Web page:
It’s been a while since I’ve seen him – Back over spring break, if I’m remembering correctly, and I was super psyched to hear that he’d have some free time over Christmas to come up to Oregon and visit. I came up with tons of plans – keeping in mind that weather would be a pretty major contributing factor to what trouble we got into.

Without giving a full blow-by-blow of the adventure, I’ll fill you in on a snapshot of the conditions we found ourselves in: The world was burning down (or rampantly infected, more accurately) with the Omicron variant of COVID. Mt. Hood was getting belted with a full-power winter snowstorm. The roads between Mike and I were similarly under a snowy assault. And, to top it all off, both of us were pretty well burned out from the rest of the adventures of the year.

So what do you do when the whole world seems a little bit crazy?

Go to the beach! Duh.




“But Ben! Those are pictures of snow! That’s not the beach!”

“Right you are, other Ben! For you see… Mt. Hood and Mt. Shasta weren’t the only places getting pummeled with persistent precipitation! The roads to the beach were also under snow!”

But hey. We’re two New England boys, in Mike’s car with brand new snow tires. We got to the beach without any difficulty or fuss.



Once at the beach, we grabbed some lunch at a local Brewery before walking said lunch off exploring the coastline.

Have I mentioned that Oregon is beautiful?

Let me reiterate that fact:

Oregon.
Is.
Beautiful.

The walk was perfect – for me, at least, but I’m pretty confident that it was exactly what both of us needed. Low-Key, relaxed conversation. With a gorgeous background.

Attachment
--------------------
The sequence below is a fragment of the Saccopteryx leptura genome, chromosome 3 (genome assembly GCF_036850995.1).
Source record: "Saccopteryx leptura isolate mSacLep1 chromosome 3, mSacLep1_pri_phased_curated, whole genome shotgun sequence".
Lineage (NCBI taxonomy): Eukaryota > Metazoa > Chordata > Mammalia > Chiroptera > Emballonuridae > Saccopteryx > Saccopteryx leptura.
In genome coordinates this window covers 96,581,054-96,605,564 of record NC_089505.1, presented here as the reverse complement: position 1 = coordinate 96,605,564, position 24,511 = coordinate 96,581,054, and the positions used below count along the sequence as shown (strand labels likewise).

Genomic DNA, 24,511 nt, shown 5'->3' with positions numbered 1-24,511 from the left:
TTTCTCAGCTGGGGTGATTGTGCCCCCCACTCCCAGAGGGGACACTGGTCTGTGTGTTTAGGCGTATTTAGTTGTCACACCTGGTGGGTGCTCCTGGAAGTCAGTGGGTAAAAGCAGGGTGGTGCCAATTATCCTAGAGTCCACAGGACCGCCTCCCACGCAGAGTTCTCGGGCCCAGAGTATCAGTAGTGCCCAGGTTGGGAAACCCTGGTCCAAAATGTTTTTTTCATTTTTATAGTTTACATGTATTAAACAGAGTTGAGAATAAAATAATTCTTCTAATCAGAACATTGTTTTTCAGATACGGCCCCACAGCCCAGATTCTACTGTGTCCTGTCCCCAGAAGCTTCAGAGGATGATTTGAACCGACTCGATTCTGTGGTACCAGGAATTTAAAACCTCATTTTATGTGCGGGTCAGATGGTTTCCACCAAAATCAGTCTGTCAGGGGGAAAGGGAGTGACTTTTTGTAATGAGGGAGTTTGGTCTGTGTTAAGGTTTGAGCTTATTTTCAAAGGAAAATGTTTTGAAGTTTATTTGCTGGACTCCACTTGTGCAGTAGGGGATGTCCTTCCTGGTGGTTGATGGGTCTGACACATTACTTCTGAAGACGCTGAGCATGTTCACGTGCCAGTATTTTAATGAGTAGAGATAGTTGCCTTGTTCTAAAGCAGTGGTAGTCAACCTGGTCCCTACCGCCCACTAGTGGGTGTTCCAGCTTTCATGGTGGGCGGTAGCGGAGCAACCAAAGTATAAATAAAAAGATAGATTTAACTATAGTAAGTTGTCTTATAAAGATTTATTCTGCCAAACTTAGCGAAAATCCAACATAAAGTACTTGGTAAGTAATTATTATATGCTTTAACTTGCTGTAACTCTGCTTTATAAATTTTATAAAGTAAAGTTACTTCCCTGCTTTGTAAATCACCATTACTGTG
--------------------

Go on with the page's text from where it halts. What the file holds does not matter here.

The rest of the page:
And no – I’m not going to transcribe everything we talked about. Because that would be crazy. And, while I’m absolutely crazy, I’m thankfully not that kind of crazy.

Though… Maybe someday we’ll start a podcast or something. Pretty sure our crazy would sell pretty well. Maybe.

For now – Enjoy a few interesting signs that we saw before the final installment on the day’s adventure!




**CONTENT WARNING**

***BUG AHEAD***

****WE WENT TO RED LOBSTER ON THE DRIVE BACK****

(I didn’t even know we had Red Lobster, to be honest. Many thanks to Mike for introducing me to Maine Lobsters in Oregon!)

A drive to Hobbits – A beach day

Standard

Saturday, 24-July-2021



I had a gloriously lazy weekend.

Had a gloriously lazy morning, too!


Around 3:00pm though, I started getting antsy and felt the need to go and get out of town. Kinda too late to do that, though, since I’d get back after midnight.

So, obviously, I jumped in the car and started driving out of town. Man, it’s a Saturday. Who cares it I get home after midnight??